"No Standout Outcome" From IMO's Latest Greenhouse Gas Talks
At the IMO Marine Environment Protection Committee's 78th meeting (MEPC 78) this past week, little forward movement was observed on shipping's climate ambitions, though a majority of delegates supported the concept of bringing IMO greenhouse gas targets in line with the Paris Climate Agreement.
"The meeting was not planned as a key decision-making point for agreement/adoption of any of the items under IMO’s Reduction of GHG Emissions from Ships work," reported University Maritime Advisory Services (UMAS) in a sum-up briefing. "It is therefore not necessarily surprising, that there is no standout outcome. The positive from the meeting is that discussions on ambition/measures remain on track for clarity at MEPC 80 (summer 2023)."
As predicted by third-party observers, the ICS-sponsored plan for a small bunker tax to fund green propulsion research did not win approval. The $2 per tonne research levy had to compete on the climate-ambition spectrum with far more aggressive market-based measure levies, like the steep bunker tax plan submitted by Japan earlier this year. The ICS plan did not pass at MEPC 77 in 2021, and it did not attract much support at a pre-meeting in the run-up to MEPC 78, according to consultancy University Maritime Advisory Services (UMAS).
"By refusing to take forward the shipping industry’s proposed research and development fund, the IMO has wasted its opportunity to kick start a rapid transition to zero-carbon technologies," said ICS Secretary General Guy Platten in a statement. "We have been frustrated by short-sighted political maneuvering . . . Some claimed that the fund was a market-based measure and did not go far enough, deliberately misinterpreting our intention."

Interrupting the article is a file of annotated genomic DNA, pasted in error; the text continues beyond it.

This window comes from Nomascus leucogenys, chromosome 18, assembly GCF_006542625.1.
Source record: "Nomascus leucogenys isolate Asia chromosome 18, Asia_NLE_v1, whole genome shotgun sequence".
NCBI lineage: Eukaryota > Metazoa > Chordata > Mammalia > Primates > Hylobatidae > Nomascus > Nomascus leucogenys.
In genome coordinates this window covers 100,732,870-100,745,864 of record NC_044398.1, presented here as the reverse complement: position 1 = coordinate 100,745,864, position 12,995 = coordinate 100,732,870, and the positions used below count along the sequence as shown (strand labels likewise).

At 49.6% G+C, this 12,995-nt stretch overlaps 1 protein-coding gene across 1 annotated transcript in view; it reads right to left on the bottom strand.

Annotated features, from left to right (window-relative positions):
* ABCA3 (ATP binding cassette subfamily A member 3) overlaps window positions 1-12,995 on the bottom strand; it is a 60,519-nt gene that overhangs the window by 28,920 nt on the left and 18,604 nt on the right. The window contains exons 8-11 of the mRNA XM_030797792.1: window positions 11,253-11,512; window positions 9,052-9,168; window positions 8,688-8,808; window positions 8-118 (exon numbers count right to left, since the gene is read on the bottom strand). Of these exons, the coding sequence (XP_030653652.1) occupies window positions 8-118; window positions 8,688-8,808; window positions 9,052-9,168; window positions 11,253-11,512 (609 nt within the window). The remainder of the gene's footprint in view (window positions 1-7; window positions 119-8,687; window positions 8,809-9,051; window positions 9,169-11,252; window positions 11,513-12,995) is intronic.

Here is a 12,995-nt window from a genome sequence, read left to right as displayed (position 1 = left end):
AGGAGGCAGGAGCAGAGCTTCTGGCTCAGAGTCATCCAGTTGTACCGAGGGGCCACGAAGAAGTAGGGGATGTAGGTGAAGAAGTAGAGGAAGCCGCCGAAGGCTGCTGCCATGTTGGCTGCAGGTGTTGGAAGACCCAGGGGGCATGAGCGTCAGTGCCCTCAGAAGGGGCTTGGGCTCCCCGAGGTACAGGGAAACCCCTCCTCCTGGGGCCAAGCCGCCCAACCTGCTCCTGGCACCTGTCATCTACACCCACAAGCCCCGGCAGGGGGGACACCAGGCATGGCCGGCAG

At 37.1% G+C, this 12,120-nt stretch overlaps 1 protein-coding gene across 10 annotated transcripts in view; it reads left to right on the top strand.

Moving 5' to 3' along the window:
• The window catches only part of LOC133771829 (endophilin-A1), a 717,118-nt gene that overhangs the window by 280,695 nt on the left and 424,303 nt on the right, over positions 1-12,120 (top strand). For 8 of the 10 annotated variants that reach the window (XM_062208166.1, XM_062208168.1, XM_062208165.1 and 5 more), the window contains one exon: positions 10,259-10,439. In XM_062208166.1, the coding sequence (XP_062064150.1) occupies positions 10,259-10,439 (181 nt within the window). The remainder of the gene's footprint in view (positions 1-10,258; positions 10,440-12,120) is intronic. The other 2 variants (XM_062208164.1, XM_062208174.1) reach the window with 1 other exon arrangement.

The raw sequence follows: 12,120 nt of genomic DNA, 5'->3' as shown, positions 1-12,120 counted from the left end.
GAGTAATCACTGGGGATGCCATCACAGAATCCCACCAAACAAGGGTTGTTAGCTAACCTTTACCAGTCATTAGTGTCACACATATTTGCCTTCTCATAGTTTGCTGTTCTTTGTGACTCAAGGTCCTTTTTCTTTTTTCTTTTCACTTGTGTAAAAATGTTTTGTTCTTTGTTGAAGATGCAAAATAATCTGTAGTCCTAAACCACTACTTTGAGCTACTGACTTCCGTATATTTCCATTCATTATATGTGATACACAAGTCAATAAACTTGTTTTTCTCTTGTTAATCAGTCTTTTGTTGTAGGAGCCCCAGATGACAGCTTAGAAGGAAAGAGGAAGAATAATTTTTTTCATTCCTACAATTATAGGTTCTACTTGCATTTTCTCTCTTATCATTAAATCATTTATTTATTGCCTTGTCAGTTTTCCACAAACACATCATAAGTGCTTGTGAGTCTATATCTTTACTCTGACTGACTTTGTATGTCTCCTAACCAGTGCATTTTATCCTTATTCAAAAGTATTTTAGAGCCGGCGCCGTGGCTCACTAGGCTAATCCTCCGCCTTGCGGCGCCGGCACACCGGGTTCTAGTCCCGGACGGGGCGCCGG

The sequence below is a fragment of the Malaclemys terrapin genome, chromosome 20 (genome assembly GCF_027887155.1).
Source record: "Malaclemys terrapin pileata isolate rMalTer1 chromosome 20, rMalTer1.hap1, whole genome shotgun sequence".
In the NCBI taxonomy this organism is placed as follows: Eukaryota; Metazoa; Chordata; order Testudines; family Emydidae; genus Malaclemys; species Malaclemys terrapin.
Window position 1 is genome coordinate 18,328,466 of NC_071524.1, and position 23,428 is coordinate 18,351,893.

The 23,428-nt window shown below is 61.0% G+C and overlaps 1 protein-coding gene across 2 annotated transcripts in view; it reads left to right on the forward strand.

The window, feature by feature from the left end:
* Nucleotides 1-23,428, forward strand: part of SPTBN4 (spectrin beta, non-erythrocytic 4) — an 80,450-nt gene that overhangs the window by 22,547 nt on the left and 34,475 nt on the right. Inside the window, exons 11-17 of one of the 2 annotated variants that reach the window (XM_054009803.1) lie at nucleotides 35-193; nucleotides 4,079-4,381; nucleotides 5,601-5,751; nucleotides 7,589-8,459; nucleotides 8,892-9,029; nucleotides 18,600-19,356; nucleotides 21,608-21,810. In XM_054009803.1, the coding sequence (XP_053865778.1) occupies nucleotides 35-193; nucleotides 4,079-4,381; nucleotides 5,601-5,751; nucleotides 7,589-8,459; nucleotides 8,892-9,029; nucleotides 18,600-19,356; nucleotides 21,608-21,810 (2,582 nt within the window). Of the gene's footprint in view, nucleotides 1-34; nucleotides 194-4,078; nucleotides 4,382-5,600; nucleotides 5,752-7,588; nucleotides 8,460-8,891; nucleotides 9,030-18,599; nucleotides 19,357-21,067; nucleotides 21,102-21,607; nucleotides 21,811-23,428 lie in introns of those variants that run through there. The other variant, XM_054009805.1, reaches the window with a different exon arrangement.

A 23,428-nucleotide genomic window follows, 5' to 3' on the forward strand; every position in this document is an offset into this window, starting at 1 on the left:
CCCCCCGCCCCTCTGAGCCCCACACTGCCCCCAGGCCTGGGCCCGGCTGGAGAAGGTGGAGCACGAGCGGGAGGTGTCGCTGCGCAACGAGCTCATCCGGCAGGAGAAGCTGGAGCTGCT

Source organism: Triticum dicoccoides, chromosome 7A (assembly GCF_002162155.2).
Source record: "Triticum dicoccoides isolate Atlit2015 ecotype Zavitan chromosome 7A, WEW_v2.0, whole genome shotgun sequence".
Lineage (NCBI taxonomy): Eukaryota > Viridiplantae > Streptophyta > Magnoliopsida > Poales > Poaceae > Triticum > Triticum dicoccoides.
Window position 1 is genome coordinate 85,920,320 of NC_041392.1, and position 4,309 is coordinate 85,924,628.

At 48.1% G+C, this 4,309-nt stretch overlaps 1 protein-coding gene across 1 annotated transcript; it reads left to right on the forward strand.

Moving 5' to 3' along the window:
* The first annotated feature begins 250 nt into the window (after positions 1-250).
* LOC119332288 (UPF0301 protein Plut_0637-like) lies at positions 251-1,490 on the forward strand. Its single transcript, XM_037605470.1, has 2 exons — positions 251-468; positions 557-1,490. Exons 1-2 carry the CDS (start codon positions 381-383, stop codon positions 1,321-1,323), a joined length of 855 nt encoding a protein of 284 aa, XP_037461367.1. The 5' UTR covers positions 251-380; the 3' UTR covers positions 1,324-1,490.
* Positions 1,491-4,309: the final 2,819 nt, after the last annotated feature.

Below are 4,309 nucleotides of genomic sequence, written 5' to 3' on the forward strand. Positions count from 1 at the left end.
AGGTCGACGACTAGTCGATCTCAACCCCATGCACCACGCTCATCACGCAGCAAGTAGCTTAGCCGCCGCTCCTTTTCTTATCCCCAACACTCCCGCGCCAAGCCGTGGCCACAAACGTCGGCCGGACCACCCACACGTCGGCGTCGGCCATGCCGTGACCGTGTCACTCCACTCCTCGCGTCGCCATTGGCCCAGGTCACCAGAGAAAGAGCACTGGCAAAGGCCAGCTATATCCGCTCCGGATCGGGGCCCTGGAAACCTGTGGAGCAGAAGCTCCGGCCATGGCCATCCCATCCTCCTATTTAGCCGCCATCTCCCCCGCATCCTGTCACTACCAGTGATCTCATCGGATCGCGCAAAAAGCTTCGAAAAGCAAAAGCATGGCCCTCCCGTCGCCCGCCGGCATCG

Though the fund was not intended as a market-based measure, ICS Deputy Secretary General Simon Bennett said that its general structure could be reused by IMO for that purpose going forward. “The possibility remains for the IMO to make use of the fund’s proposed regulatory architecture to underpin a future global carbon levy on shipping’s CO2 emissions, to close the price gap with zero-carbon fuels," Bennett said.
ICS plans to hold an industry conference on June 21 to discuss practical ways to decarbonize shipping, "despite the lack of government leadership at IMO," Platten said.
Though the ICS proposal did not move ahead, the overarching sentiment among member states looks to be in favor of greater climate ambition, advocates said. "It is clear that there is a general acceptance amongst IMO member states that the globally shipping industry must achieve net zero or absolute zero by 2050 at the latest," observed the Clean Arctic Alliance, which advocates for cuts to black carbon and CO2 emissions.
As a sign of potential progress, MEPC 78 resolved to develop lifecycle guidelines for evaluating the greenhouse gas emissions from fuels, including the critical question of whether to include well-to-tank emissions created during fuel production and transport. The decision to include or exclude these emissions will have tremendous impact on the regulatory treatment of different fuel supplies, like LNG.
For the first time, MEPC also endorsed the idea to develop market-based measures (like a carbon tax or carbon trading system) “as part of a basket of mid-term measures." That decision will not come until next year at the earliest, but the consensus decision in favor of some form of pricing is a new development.
“IMO continues to be on track for MEPC 80 in summer 2023 to be a key point at which direction, targets, GHG emissions framing (well-to-wake) and policy, including GHG pricing, will clarify," said Dr. Tristan Smith, the director of UMAS. "The momentum is building for a significant strengthening of ambition and policy action, which will then affect opportunities risks and values in the sector including in this decade."
Separately, MEPC 78 approved a longstanding proposal to designate an emissions control area for sulfur oxides for the Mediterranean Sea, similar to the ECAs in place for Northern Europe and North America. SOx has measurable long-term negative effects on human health and a minor localized cooling effect on atmospheric temperature.